There's candy floss and suchlike fare,
At the Curdle Fair on May Day.
Paul hoped, that chicken-poxy spring,
He'd be well by the First of May
That most exciting special day,
With fortune tellers and coconut shies
The knife toss and the swings
And stalls that sell most everything
At the Curdle Fair on May Day.
At the Curdle Fair, at the Curdle Fair,
You'll have grand fun
On the roundabout, you can ride a bear!
At the Curdle Fair on May Day.
Pretty Molly awaited April's end
Wondering if young Ben would come
With crinkly grin and gypsy charm
Last fair they'd had a splendid time
He'd asked "Can you be true?" (she thought).
She wore the shiny brooch he'd bought
And hoped that she'd see him again
At the Curdle Fair on May Day.
At the Curdle Fair, at the Curdle Fair,
You'll have grand fun
There's a smiling lad, with curly hair,
At the Curdle Fair on May Day.
Ben raced through setting up the rides
He'd not forget her, no fear!
He'd thought of nothing else all year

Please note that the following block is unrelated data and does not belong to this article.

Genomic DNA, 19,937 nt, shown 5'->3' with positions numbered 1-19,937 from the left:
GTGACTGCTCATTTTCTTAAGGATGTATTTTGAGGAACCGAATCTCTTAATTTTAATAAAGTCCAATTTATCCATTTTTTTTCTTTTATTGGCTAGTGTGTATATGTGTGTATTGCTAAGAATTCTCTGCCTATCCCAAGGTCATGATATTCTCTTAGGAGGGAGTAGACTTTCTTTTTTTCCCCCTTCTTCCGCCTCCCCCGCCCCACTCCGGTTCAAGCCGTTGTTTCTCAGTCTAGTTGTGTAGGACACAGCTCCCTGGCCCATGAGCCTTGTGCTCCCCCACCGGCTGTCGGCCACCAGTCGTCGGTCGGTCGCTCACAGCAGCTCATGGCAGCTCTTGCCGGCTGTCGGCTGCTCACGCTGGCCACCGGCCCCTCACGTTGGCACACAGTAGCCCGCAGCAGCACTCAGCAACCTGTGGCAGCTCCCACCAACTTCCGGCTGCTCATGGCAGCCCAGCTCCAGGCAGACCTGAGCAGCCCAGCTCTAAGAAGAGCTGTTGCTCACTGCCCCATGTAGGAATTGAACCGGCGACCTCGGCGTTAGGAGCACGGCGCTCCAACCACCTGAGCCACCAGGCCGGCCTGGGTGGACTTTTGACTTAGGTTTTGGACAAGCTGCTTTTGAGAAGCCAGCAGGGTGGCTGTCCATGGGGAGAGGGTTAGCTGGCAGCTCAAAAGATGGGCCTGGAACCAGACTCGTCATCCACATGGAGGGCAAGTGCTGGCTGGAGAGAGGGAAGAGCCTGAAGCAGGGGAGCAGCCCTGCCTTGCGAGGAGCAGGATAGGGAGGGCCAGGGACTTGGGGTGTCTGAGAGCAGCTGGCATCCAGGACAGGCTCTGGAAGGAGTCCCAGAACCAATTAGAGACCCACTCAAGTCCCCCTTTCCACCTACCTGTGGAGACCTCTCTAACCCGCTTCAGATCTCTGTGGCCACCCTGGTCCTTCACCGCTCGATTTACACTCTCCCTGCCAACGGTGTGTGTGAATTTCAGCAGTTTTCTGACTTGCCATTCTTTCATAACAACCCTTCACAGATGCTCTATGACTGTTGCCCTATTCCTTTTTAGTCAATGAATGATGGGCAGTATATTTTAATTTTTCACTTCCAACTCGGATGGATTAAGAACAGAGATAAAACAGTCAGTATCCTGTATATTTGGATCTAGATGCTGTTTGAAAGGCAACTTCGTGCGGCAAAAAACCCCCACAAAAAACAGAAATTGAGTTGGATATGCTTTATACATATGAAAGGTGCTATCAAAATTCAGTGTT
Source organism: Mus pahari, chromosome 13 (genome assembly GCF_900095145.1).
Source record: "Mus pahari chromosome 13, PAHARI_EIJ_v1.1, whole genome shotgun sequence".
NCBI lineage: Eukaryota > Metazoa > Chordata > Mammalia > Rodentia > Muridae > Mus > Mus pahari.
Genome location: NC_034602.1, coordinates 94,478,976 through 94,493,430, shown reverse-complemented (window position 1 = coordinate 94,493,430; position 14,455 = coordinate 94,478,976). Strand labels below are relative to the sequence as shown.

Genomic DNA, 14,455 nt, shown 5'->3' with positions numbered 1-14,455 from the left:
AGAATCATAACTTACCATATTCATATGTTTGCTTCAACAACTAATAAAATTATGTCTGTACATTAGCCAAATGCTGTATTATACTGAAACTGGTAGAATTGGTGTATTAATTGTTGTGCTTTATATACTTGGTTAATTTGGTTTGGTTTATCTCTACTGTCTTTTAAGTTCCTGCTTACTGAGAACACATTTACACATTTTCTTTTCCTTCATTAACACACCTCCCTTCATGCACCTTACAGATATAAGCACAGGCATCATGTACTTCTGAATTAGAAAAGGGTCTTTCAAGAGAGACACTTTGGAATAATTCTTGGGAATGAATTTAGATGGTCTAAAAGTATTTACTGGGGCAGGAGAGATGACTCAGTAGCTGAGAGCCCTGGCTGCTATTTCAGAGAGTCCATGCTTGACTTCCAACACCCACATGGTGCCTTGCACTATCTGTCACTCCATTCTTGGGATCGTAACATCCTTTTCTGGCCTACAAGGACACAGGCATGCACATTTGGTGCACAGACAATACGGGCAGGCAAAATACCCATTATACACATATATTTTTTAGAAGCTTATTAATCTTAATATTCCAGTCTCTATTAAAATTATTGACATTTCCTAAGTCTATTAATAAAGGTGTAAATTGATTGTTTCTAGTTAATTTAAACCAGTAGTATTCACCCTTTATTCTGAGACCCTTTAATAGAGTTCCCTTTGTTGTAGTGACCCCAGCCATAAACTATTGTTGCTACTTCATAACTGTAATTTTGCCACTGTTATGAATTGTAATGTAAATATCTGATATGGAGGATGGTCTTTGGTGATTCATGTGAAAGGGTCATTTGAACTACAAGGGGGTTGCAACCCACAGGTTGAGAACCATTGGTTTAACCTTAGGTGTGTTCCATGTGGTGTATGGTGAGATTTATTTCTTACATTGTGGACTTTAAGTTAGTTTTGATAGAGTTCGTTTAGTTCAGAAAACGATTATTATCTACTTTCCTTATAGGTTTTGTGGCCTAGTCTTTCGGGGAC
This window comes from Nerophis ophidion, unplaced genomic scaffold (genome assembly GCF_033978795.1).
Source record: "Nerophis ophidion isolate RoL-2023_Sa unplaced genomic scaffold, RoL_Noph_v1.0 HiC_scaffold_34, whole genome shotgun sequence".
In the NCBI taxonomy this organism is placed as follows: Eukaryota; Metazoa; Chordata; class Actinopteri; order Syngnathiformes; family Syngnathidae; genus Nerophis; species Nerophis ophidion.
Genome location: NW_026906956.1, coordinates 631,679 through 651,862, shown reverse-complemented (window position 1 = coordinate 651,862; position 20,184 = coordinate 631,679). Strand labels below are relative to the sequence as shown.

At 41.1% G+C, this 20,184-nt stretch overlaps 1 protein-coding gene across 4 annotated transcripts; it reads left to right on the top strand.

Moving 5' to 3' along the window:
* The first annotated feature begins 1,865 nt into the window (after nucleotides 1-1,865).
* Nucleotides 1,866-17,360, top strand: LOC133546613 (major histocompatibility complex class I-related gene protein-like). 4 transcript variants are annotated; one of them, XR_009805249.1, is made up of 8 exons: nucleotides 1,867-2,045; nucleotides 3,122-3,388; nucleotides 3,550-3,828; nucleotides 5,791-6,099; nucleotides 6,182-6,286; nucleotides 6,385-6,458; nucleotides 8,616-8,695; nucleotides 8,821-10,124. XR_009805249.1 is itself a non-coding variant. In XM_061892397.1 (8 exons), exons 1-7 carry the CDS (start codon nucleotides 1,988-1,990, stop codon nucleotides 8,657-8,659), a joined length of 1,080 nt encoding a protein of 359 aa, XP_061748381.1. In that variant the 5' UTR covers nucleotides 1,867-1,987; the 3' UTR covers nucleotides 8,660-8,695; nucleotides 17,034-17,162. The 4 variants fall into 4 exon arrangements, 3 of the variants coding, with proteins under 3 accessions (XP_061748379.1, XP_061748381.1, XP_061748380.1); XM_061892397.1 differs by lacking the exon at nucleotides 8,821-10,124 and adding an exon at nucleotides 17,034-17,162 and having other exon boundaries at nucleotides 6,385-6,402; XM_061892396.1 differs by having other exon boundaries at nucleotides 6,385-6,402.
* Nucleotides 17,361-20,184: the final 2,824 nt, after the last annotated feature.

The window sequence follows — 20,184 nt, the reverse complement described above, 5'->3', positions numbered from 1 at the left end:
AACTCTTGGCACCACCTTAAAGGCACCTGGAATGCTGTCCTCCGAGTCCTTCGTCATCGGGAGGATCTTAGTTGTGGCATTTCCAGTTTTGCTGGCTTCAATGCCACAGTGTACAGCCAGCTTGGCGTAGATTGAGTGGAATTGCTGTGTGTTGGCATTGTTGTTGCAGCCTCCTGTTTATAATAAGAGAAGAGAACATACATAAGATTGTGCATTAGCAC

Could she be happy in a caravan?
Today if he could, he would find her
Today, with a kiss, he'd remind her
And from today, she'd travel by his side
With the Curdle Fair each May Day.
At the Curdle Fair, at the Curdle Fair,
You'll have grand fun
And you may meet your true love there,
At the Curdle Fair on May Day.
If the Cirque du Soleil IMAX movie Journey of
Man is playing in your area, go see it. It's amazing what the human body can
do, and though it only lasts 45 minutes, it's a bargain when you consider the
price of their shows in Vegas.
As always, they left me thinking I
need to stretch more often. This time, the troupe also left me wanting a bungie
rig in my backyard to flip around on -- way cooler than a trampoline.
Computer update: the PC hard drive is toast. HP/Compaq is sending up a new one,
but I had to pay to extend the hardware warranty. Got the old Mac hooked up to the
net, and I'm on it at the moment. It's a little slow, but on the other hand it's
seven years old, which is like 70 in people years. Having the hard drive crash on
a year-old PC is making me lust after a new iMac. My flirtation with a home PC may
be over. Macs still rule, for those more into quality than
Other than that, we're spending the weekend starting to